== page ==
Tuesday, July 02, 2019

Does socially responsible investing make the world a better place?

See Even $1 Trillion Can’t Make World Better Place: Norway’s sovereign-wealth fund reversed its ethical ban on owning shares in five companies after they changed their ways, but cause and effect is hard to discern by James Mackintosh of The WSJ. Excerpts:
"Norway’s $1 trillion Government Pension Fund Global invests in line with its ethics, which means blacklisting about 150 stocks from its portfolio, for reasons including human-rights violations, making especially nasty weapons or being involved in tobacco.

Last week, the fund’s ethics committee allowed five banned stocks back into its investment list after the companies mended their ways. This creates an interesting experiment: Are Norwegian ethics imposed on the world having an impact?

Two of the readmitted companies had merely sold the businesses that offend the Norwegians, so the changes have no real-world effect.

Billionaire Carlos Slim’s Grupo Carso in Mexico sold its tobacco business to Philip Morris International , so it no longer makes the cigarettes that offend the Norwegians. This happened six years ago (it took Norway a long time to be sure), so we can measure the lack of impact: Mexicans now smoke a billion more cigarettes each year than they did at the time of the sale."

"It is hard to know whether Norway or other investors had any effect, though. Walmart has also been under pressure from consumer groups over issues of child labor and safety violations in its supply chain. It became much more active after a 2013 building collapse killed more than 1,100 workers including some at a subcontractor in Bangladesh. A tight jobs market also makes improved working conditions in the U.S. a better business proposition, to ease recruitment."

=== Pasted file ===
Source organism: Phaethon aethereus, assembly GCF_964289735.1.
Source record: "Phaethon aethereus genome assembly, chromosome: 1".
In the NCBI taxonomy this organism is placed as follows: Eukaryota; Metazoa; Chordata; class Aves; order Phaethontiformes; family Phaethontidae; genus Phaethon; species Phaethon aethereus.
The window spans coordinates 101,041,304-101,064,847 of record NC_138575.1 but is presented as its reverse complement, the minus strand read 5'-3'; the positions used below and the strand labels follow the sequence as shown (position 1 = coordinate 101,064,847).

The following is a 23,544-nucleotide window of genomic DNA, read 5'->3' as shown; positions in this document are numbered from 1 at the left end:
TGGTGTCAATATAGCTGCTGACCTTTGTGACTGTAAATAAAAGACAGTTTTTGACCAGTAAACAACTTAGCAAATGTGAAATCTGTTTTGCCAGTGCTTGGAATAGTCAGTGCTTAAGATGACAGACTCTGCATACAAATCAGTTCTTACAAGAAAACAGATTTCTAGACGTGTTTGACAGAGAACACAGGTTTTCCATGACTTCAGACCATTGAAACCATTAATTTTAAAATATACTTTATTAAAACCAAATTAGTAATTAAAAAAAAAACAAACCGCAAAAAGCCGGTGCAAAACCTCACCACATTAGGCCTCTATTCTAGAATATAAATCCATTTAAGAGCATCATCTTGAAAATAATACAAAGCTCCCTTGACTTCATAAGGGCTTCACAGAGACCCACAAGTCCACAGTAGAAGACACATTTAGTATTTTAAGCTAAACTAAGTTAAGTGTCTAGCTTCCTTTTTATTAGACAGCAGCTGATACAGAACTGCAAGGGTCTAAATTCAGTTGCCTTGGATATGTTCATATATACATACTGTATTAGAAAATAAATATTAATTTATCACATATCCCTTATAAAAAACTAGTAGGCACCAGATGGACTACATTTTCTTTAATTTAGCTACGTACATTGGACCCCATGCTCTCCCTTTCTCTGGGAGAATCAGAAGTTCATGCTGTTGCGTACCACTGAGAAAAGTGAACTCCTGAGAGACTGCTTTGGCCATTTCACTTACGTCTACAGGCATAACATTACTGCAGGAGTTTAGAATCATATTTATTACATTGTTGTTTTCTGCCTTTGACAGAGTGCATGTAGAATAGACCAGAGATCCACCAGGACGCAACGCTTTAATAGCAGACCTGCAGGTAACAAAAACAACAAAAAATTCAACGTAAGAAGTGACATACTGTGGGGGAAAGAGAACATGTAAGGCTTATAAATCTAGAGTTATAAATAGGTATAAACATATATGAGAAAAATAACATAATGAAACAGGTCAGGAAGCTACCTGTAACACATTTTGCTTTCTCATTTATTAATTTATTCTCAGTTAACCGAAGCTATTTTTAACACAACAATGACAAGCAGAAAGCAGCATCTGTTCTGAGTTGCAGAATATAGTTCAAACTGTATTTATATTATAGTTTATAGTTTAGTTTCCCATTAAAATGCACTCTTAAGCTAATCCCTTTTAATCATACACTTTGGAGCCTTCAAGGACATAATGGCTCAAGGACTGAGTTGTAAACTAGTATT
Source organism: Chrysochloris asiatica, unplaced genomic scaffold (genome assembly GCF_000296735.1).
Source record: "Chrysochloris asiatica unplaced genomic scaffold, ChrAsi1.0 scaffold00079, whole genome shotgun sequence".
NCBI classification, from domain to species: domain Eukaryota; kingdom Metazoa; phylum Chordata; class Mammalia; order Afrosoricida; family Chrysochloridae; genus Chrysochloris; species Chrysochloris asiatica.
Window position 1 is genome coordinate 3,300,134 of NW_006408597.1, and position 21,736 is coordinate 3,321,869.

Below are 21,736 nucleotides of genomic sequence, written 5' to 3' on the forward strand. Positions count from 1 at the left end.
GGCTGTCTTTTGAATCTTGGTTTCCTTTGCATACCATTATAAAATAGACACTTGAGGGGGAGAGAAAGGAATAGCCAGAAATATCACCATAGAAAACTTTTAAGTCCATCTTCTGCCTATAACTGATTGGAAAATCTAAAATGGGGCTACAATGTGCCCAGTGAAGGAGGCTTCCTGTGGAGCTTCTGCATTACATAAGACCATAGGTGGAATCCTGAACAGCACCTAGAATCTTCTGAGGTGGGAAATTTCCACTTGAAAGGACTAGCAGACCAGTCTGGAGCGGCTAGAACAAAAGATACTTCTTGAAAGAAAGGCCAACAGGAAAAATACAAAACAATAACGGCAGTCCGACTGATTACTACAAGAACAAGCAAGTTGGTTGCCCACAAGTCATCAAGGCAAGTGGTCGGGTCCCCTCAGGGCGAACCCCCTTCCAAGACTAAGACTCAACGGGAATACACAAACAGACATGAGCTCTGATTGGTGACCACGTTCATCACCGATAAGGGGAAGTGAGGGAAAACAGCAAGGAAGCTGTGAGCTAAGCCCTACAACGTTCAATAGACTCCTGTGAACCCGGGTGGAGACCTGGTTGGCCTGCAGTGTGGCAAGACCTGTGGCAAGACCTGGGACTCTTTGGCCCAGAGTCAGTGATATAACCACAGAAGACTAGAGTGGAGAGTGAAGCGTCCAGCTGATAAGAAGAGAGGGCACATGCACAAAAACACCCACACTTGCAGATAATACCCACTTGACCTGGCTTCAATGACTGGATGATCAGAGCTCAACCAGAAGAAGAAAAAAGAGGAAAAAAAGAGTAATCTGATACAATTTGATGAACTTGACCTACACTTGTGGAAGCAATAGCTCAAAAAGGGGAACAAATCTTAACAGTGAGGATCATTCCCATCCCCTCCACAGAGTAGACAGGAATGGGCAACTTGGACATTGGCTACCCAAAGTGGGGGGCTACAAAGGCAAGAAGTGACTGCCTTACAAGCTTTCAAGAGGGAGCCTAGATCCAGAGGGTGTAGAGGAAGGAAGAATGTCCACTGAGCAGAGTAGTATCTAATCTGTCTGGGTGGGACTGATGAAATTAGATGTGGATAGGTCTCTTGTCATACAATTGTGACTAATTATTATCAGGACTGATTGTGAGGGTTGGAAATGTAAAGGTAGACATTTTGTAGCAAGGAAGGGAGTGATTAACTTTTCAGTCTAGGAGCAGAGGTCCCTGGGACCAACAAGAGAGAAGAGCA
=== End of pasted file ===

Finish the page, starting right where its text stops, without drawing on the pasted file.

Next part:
"If the impact is hard to pin down, the cost is more observable. According to its annual study, the fund underperformed its benchmark by a cumulative 1.1 percentage points because of the exclusions since 2006."
Related posts:

Is it a retailer’s job to keep shoppers from their vices? (or Adam Smith vs. CVS pharmacy)

Can You Find Virtue by Investing in Vice?

What if companies pledge to adhere to social and environmental accountability guidelines?

Conspicuous Consumption, Conspicuous Virtue, Thorstein Veblen (and Adam Smith, too!) 

Data show that socially responsible investments can outperform the S&P 500 index

Is altruism a result of selfishness?

Do you have to be selfish to make more money?

Does collective self-deception mask selfish behavior? 

Why Doing Good Makes It Easier to Be Bad

For a humorous view of this issue see

A Snickers a Day Keeps the Doctor Away: Why does CVS want to make my migraine cures hard to find? by Joseph C. Sternberg of the WSJ

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